...As fears over the integrity of the eurozone have deepened, European banks have found it expensive, difficult or in some cases impossible to raise funding in the bond markets. So far they have covered barely two-thirds of the amount of outstanding funding that falls due in 2011. For most banks, the bond markets have been closed for months.

...The few banks that have plenty of money are holding on to it, or depositing it with super-safe institutions such as the US Federal Reserve or the ECB. That means the third key mechanism for bank funding – interbank lending – is also drying up.

...The nervousness surrounding many European banks is rooted in fears about losses they face, particularly on their sovereign debt holdings. Bankers recognise the concerns but complain that the effect is being compounded by regulators’ insistence that the banks should meet tough new capital ratios. The European Banking Authority, which oversees bank regulators across the continent, has identified a total €106bn ($143bn) gap at 70 banks that it stress-tested for their exposure to eurozone sovereign debt. Rather than raise fresh capital in turbulent equity markets to bridge that gap, many are opting instead to shrink their balance sheets and comply with the capital ratios that way.
Regulators, policy-makers, and most observers agree that in order to boost confidence in the banking system (as well as to reduce the odds of a major bank going bust), many of Europe's banks need to increase their capital ratios, which is the amount of core capital they have to work with divided by the amount of loans they have made. But there are two ways to get to a higher capital ratio: by increasing the numerator, or by decreasing the denominator. Bankers argue that given the amount of capital they currently have, calls to increase their capital ratios force them to reduce their lending activities and shrink their loan portfolios. But that is exactly the opposite of what policy-makers intended, of course: the hope was that banks would maintain their portfolios of loans while raising more capital.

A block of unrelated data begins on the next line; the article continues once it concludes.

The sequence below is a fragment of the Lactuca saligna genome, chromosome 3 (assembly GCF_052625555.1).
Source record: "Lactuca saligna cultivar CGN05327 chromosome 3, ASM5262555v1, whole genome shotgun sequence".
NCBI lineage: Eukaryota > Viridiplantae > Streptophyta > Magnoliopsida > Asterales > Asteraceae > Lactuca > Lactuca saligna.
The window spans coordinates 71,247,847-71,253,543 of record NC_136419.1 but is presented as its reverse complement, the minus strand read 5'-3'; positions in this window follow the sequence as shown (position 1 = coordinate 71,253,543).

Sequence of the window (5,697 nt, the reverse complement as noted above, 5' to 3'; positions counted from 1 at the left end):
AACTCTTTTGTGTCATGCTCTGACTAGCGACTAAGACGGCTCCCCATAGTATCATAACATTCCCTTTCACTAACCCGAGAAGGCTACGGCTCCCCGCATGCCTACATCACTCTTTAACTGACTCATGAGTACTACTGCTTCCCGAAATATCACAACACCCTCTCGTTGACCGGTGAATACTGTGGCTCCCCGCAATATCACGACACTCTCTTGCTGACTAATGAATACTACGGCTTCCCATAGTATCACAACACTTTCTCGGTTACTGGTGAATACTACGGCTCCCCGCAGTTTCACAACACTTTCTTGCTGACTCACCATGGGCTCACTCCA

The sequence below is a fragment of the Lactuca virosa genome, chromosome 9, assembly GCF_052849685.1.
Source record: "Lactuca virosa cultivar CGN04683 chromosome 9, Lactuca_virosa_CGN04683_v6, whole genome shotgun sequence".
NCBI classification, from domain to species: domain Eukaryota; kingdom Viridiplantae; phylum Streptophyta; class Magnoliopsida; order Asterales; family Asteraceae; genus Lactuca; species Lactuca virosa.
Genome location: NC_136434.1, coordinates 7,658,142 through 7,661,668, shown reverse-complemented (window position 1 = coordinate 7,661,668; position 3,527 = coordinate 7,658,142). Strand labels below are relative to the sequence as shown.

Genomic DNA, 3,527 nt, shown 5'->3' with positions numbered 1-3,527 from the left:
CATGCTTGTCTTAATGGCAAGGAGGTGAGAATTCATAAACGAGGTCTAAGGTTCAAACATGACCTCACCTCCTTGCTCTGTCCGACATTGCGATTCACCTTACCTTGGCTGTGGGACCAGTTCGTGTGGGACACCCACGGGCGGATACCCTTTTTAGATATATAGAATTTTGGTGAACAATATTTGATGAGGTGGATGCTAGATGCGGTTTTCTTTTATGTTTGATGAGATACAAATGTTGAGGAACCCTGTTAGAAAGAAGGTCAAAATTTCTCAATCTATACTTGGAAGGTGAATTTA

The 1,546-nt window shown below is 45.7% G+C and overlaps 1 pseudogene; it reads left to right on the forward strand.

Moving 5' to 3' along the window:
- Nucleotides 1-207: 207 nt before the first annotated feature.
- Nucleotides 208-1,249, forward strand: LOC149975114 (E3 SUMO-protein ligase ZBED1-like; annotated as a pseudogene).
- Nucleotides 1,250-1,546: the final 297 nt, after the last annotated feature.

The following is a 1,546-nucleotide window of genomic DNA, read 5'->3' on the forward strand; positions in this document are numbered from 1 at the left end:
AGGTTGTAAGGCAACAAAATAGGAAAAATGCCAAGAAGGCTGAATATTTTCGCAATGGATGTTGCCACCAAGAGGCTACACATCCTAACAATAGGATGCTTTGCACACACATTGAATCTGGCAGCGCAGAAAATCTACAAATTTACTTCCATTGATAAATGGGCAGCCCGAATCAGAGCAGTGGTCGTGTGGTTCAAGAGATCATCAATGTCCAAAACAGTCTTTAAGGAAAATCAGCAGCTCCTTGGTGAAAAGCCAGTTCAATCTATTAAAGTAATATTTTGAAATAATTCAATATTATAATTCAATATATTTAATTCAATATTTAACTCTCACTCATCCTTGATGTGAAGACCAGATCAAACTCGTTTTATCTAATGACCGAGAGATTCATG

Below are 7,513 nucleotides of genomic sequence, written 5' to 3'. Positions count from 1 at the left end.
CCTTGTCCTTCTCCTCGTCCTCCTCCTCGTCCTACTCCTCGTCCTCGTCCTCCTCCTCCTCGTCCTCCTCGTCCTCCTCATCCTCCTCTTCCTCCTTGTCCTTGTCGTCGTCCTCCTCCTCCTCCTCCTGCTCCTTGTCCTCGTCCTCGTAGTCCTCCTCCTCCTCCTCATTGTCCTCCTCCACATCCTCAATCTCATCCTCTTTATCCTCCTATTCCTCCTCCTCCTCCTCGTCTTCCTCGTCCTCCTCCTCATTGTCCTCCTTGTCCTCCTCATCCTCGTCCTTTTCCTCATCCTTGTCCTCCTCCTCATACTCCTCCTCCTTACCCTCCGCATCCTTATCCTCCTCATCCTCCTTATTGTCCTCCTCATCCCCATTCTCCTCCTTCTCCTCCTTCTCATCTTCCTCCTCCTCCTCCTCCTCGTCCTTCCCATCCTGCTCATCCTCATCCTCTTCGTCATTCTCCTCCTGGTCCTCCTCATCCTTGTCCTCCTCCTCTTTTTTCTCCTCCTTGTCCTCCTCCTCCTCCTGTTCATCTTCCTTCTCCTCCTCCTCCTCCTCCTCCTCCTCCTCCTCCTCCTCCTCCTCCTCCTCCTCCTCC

In the absence of specific, enforceable requirements that banks meet capital ratio requirements by raising more capital, there's no reason to expect Europe's banks to reverse the current tendency to try to meet capital ratio targets by reducing the size of their loan portfolios. After all, it's expensive to raise capital, and the current ethos of risk-aversion means that extending new loans is not at the top of the list of things that banks want to do. The depressing similarities with the events of 2008 continue...